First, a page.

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Luzi Matzig – CEO, Asian Trails: «We look at growing Asian markets to compensate Europe’s gloom»

Luzi Matzig, the CEO of Asian Trails, one of the most important incoming tour operators for Thailand and Asia region in general, talks to TravelDailyNews Asia-Pacific about the crisis in Europe and the potential of the Asian markets.

In less than 15 years, Asian Trails has become one of Southeast Asia’s leading inbound tour operator with over 250,000 clients per year. The company employs 600 people and has 33 offices in nine countries around Asia. Luzi Matzig, the company’s CEO, looks at the perspective offered by Asian markets today.

Despite the economic crisis in Europe- your main source markets-, how is Asian Trails doing this year?

Luzi Matzig: Surprisingly, we are doing extremely well with arrivals to most markets moving into the positive field. Vietnam and of course Myanmar outperform this year but Thailand is also doing extremely well. We only see a slowdown in demand to Cambodia, due maybe to a saturation effect. We are of course looking at compensating the weakness of European markets. All markets in Europe are down sharply compared to last year, except for Switzerland and France, which just maintains more or less its position. But we want now to target more inbound travellers from India and China.

India is a fairly new market to you. How do you succeed so far?

Luzi Matzig: We hired for China already three nationals. India has also an enormous potential but this is a difficult market to assess. They are strong in negotiations and tourists needs are very specific. We then hired an Indian national to deal with the market. After two years into the Indian market, we will reach 10,000 clients from the sub-continent, a pretty positive evolution! Indians are coming here, especially for the good value for money they will find in Thailand. For example, India’s wedding market is booming because it is cheaper to organize a ceremony here than in any place in India. In the near future, we are also looking at Indonesians. Just imagine that 5% of Indonesians are well off related to a population of 240 million people! It is a big potential, isn’t it?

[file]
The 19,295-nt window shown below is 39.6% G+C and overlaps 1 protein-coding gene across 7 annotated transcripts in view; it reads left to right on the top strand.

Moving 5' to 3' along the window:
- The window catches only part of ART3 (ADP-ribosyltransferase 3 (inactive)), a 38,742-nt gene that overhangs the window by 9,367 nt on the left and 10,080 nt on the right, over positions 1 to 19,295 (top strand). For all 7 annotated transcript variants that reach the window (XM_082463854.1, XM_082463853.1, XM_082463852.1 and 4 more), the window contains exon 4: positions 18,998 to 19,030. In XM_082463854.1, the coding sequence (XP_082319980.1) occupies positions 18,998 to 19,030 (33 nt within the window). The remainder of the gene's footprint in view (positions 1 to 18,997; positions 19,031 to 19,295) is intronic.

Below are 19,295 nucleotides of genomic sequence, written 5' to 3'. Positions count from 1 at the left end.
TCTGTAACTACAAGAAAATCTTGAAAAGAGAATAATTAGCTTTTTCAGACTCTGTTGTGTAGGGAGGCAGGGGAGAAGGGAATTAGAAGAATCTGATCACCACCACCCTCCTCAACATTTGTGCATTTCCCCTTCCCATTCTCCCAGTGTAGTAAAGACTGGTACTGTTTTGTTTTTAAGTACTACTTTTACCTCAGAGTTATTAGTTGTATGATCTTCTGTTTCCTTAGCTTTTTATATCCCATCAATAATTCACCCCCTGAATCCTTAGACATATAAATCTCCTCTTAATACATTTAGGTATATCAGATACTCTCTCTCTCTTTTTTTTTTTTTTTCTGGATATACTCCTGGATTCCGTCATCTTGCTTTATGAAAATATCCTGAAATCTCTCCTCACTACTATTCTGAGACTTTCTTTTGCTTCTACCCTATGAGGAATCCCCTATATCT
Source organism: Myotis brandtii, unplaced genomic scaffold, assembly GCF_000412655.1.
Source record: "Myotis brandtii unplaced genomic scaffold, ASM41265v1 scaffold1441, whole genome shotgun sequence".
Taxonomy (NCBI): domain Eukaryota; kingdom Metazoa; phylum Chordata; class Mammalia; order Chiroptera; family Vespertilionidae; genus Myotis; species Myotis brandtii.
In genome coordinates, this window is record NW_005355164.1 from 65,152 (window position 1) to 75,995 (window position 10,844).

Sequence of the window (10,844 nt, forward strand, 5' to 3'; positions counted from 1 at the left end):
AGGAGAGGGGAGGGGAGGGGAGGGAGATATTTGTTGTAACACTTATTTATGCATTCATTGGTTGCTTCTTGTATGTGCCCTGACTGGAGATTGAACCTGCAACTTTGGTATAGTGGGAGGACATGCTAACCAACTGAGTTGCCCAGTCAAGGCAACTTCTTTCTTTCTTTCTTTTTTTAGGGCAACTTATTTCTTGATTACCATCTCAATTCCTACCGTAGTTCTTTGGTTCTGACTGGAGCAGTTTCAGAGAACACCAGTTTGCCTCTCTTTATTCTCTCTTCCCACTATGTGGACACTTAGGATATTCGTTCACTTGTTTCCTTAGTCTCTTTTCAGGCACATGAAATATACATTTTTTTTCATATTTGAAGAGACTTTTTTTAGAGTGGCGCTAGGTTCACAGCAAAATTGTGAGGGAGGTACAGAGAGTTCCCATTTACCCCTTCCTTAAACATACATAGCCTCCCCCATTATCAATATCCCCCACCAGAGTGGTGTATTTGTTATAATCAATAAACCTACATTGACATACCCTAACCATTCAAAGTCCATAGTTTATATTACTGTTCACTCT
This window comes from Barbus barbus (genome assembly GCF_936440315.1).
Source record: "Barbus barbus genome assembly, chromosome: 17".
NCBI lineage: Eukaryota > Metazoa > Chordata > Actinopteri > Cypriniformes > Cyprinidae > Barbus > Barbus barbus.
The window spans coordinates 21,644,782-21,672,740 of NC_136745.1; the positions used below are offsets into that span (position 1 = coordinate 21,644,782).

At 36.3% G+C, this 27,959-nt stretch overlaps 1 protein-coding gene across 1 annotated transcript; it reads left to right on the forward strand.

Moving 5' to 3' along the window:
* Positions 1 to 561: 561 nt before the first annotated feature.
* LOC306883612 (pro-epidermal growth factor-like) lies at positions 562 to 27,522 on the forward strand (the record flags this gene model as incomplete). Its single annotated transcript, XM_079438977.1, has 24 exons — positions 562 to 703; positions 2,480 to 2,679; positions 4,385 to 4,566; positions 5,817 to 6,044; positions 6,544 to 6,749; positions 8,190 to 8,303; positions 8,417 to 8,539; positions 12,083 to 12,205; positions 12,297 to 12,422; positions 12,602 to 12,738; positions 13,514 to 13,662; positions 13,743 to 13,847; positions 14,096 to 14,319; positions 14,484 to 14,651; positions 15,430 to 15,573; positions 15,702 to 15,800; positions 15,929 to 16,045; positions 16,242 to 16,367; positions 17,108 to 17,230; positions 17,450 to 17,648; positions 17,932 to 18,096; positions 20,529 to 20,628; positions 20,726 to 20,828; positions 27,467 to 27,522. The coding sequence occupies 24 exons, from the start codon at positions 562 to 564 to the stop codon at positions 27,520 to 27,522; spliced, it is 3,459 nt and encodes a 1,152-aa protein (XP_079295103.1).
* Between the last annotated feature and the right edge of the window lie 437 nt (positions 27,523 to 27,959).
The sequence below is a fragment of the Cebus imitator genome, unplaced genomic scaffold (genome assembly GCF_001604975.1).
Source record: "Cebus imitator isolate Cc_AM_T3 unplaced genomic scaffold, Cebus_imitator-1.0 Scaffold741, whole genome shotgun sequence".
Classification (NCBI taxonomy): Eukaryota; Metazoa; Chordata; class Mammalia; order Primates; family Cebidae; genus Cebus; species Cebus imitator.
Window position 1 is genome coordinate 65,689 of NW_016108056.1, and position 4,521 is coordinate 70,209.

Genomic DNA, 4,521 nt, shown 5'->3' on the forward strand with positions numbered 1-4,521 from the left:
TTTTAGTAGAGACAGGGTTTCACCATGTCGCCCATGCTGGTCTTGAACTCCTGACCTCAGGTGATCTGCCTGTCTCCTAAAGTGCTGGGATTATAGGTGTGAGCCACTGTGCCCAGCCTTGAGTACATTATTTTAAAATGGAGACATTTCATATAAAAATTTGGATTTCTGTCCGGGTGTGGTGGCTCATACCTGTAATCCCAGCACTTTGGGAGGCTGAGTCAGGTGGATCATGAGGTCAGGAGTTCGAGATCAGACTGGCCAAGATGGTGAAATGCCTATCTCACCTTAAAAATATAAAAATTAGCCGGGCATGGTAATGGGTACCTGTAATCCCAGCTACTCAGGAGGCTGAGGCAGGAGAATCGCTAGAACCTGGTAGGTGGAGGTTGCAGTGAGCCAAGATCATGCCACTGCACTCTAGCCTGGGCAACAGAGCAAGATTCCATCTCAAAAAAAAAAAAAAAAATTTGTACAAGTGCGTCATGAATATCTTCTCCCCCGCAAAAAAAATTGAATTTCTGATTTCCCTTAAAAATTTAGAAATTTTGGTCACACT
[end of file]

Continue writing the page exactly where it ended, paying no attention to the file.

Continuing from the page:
As a tour operator mostly specialized in incoming European markets, is it not to difficult to adjust to Chinese and Indian demand?

Luzi Matzig: We are fully flexible. We provide them whatever customers want. This is absolutely not a problem. Europeans are today a mature market and they look very much for an à-la-carte package which provides them with a lot of freedom. Of course in the case of Indians, we have to plan from the first minute after they arrive at the airport until the last minute when they take back their plane. For Chinese, I am looking at the upper 10% of individuals with money and curiosity to do something different. We aim also for the Chinese MICE market. But we definitely don’t want to be involved into these cheap package tours only funded through shopping commissions.

What are the best performing countries in the region?

Luzi Matzig: This is definitely Myanmar but with this enormous problem of solving hotel capacity problems. Prices increase a lot and it will at least two or three years before the situation really improves. Vietnam is also a hit to us. People are attracted of course by the landscapes and the culture. But they now also discover Vietnam as a beach paradise. The country has more and more luxurious resorts along beautiful unspoilt beaches. We classically organize 10-days North-South overland tour in 10 days. But we see also people doing a two days-one night boat trip on the Mekong River Delta or from Saigon to Siem Reap. Cruise is in fact a fast developing product in the region.

Thailand represents 50% or more of your business. How do you explain Thailand success?

Luzi Matzig: Thailand’s success is really simple. This country offers everything the tourist needs. Service is good, people generally friendly, hotels are plentiful and very reasonably priced, food, entertainment, shopping are everywhere. Thailand tourism is growing on its own and does not need any support from official institutions. Thailand tourism is just like milk and honey! would rather like to see TAT or the Ministry better intervene to curb problems of cheating or behaving badly towards travellers than anything else. Let us just conduct our business properly…

Which evolution do you foresee in your activity as a tour operator?

Luzi Matzig: Social network and booking online are changing the way this industry works. Everyone now tries to undercut tour operators and sell direct. Airlines started, hotels move in the same direction today. We will survive if we can bring an added value and the fact that we can help combining all travellers request. We currently work on a B2C website for our clients.

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Luc Citrinot a French national is a freelance journalist and consultant in tourism and air transport with over 20 years experience. Based in Paris and Bangkok, he works for various travel and air transport trade publications in Europe and Asia.

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